Jack: I haven’t asked you to dine with me anywhere to-night.
||Algernon: I know. You are absurdly careless about sending out invitations. It is very foolish of you. Nothing annoys people so much as not receiving invitations.
— Oscar Wilde (The Importance of Being Earnest: A Trivial Novel for Serious People) ~~ quote begins @ 10:22
Link to all 11 episodes of the 1985 TV movie.
||I seriously enjoyed one trip to the cottage up North while listening to a book-on-tape reading of Oscar Wilde’s play The Importance of Being Earnest. The five hours of the car ride flew by with witty repartee, and incisive comments on the foibles of human nature. Mr. Tess doesn’t remember that trip, but he found a video of the play (anthony asquith) from the library. Fun evening! and good food—he did remember a similar meal I’d made!
‘If one cannot enjoy a recipe over and over again, there is no use in reading recipes at all.’
— misquote from Oscar Wilde
I wanted noodles. Hot and spicy noodles. Fast.
The answer: something like the spicy pork and udon noodles I made last December called Ja-Ja-Men Udon.
|Jajamen is a recipe which came to Japan from China through Morioka city, the center of Iwate Prefecture. Morioka is famous for three major meins(麺(noodle dishes): wanko soba, Morioka reimen and Morioka jajamen: fat hot udon noodles with minced cucumber, leek and special miso.
Diners add vinegar, chili oil and garlic as they like. After eating, raw egg and reserved udon water are added with several seasonings. This is called Chiitan. (scroll down to see the pictures)
This recipe is quick and simple to make, and though it is very spicy, it reminds me of the subtle elegance of pork and miso ramen. This weekend will be cold and rainy and I hope to have a big pot of bones boiling toward the mystical perfect ramen stock.
- 3 Tablespoons sake
3 Tablespoons aka miso (red miso)
1 Tablespoon sugar (original recipe calls for 2 Tbs.)
2 Tablespoons tahini (sesame paste)
6 Tablespoons soy sauce
2 Tablespoons tobanjan (Japanese chili paste)
5 Tablespoons mirin
½ cup dashi
- 2 Tablespoons vegetable oil
1 Tablespoon minced garlic
1 teaspoon grated ginger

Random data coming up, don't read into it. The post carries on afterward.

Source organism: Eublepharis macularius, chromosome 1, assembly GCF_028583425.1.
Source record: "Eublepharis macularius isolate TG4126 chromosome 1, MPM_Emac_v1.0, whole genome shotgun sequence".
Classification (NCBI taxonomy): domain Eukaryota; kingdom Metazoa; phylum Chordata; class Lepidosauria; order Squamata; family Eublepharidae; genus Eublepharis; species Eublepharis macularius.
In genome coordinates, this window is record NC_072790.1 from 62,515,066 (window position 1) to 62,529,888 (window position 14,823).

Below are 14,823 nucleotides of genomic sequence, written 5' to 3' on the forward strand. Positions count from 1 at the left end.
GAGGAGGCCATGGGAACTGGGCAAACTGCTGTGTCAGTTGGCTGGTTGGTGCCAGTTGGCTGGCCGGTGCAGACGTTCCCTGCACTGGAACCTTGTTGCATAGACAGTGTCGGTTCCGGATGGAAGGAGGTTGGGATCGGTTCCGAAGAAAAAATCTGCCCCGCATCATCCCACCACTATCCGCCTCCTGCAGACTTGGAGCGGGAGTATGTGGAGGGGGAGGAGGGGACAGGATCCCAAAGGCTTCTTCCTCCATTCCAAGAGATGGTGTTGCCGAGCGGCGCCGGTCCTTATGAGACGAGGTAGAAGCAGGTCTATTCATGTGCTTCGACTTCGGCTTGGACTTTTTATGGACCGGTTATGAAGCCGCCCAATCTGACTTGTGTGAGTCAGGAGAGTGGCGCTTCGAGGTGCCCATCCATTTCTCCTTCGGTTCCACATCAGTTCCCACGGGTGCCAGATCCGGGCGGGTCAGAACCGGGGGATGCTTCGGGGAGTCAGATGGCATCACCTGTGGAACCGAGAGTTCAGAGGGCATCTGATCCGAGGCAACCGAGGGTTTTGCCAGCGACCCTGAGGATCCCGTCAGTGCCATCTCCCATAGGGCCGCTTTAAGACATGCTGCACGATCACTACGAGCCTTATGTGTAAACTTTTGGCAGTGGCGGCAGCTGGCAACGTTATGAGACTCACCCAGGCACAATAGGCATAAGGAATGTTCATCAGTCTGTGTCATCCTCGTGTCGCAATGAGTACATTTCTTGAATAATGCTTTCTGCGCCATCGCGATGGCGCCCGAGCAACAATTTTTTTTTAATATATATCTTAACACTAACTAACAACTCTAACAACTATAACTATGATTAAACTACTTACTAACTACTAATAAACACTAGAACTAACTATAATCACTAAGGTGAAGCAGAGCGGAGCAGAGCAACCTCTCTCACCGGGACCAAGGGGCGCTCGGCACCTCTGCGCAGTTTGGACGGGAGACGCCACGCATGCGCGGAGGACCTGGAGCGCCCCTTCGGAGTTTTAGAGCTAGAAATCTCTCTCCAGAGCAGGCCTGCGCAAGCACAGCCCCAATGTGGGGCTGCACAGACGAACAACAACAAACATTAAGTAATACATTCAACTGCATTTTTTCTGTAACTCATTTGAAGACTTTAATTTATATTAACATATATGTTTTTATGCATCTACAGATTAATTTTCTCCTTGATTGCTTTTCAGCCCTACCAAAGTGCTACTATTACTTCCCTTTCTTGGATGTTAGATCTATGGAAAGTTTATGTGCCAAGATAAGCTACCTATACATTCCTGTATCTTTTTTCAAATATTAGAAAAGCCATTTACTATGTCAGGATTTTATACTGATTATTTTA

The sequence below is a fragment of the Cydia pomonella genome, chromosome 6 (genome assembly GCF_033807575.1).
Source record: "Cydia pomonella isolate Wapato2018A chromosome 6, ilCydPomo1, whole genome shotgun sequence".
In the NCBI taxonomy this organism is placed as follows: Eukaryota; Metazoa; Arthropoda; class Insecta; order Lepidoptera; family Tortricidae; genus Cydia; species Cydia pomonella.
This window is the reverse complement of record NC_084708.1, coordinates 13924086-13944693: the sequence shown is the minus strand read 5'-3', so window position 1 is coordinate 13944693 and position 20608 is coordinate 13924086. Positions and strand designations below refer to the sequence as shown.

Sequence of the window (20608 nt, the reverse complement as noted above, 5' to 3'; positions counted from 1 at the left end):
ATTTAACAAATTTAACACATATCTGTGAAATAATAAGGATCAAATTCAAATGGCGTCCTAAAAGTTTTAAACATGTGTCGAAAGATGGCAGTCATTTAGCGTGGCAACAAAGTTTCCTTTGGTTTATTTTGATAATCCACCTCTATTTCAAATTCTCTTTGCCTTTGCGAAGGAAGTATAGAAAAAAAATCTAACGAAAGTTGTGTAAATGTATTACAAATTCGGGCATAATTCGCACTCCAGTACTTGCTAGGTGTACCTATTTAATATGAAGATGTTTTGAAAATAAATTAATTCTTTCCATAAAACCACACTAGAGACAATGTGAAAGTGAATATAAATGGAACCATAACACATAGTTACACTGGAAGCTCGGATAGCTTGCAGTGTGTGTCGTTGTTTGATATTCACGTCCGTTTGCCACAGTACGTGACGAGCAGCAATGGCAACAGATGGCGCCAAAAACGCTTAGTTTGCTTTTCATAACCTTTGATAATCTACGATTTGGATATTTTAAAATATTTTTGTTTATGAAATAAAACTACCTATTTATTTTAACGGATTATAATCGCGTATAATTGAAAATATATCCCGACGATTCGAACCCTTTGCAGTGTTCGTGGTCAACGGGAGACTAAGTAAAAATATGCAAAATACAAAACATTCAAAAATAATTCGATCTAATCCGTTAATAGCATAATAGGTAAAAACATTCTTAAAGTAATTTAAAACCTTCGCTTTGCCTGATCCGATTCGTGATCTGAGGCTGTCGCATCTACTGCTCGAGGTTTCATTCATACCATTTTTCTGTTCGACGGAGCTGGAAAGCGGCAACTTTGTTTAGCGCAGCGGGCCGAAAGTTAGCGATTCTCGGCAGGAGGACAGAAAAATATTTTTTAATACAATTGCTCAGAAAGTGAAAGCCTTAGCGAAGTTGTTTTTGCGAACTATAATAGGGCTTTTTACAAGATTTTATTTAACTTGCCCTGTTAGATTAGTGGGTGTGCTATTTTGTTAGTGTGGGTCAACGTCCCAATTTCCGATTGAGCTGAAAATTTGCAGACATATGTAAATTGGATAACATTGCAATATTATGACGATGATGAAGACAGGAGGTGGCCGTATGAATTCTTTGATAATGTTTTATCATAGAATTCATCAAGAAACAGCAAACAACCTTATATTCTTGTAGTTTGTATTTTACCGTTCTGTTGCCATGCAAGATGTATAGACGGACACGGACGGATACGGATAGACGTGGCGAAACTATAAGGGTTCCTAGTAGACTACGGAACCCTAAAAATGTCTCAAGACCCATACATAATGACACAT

4 scallions, green and white parts separated
8 ounces ground pork
2 Tablespoons sesame oil
- Noodles + Toppings
- 1 pound dry udon noodles
1 cucumber, diced roughly
rice vinegar, LaYu chili oil, and grated garlic and ginger
- reserved noodle water (hot)
Combine the sake, miso, tahini, soy sauce, tobanjan, mirin, and dashi in a bowl and set aside. In a small bowl or cup, mix together the cornstarch and water to make a smooth paste. Set aside.
Heat the vegetable oil in a sauté pan set over medium-high heat. Add the garlic and ginger. Cook, stirring constantly, until the garlic is golden 1 minute.
Add the pork and minced green scallion. Use a wooden spatula to combine these ingredients with the garlic and ginger. Cook until the pork is done. Add the sesame oil and decrease the heat to medium. Cook for 3 minutes longer, stirring constantly to combine well.
Add the sake and miso mixture, and stir well. Remove from the heat.
Place a large pot of water over high heat and bring to a boil. Add the udon noodles and cook, following the package instructions. Drain well.
Divide the noodles among 4 plates. Top with the meat sauce. Sprinkle with sliced white scallion rings and cucumber. Diners can add rice vinegar, LaYu chili oil, and grated garlic and ginger as they like.
When most of the noodles have been eaten, add some boiling hot noodle water to the bowl and stir in the egg.
Morioka Jajamen (盛岡じゃじゃ麺) – Chinese Style noodles with miso.
I hate people who are not serious about meals. It is so shallow of them.”
— Oscar Wilde (The Importance of Being Earnest)
“Jack: Actually, I was found.
Lady Bracknell: Found?
Jack: Uh, yes, I was in… a handbag.
Lady Bracknell: A handbag?
Jack: Yes, it was…
Jack: an ordinary handbag.”
— Oscar Wilde (The Importance of Being Earnest: A Trivial Novel for Serious People)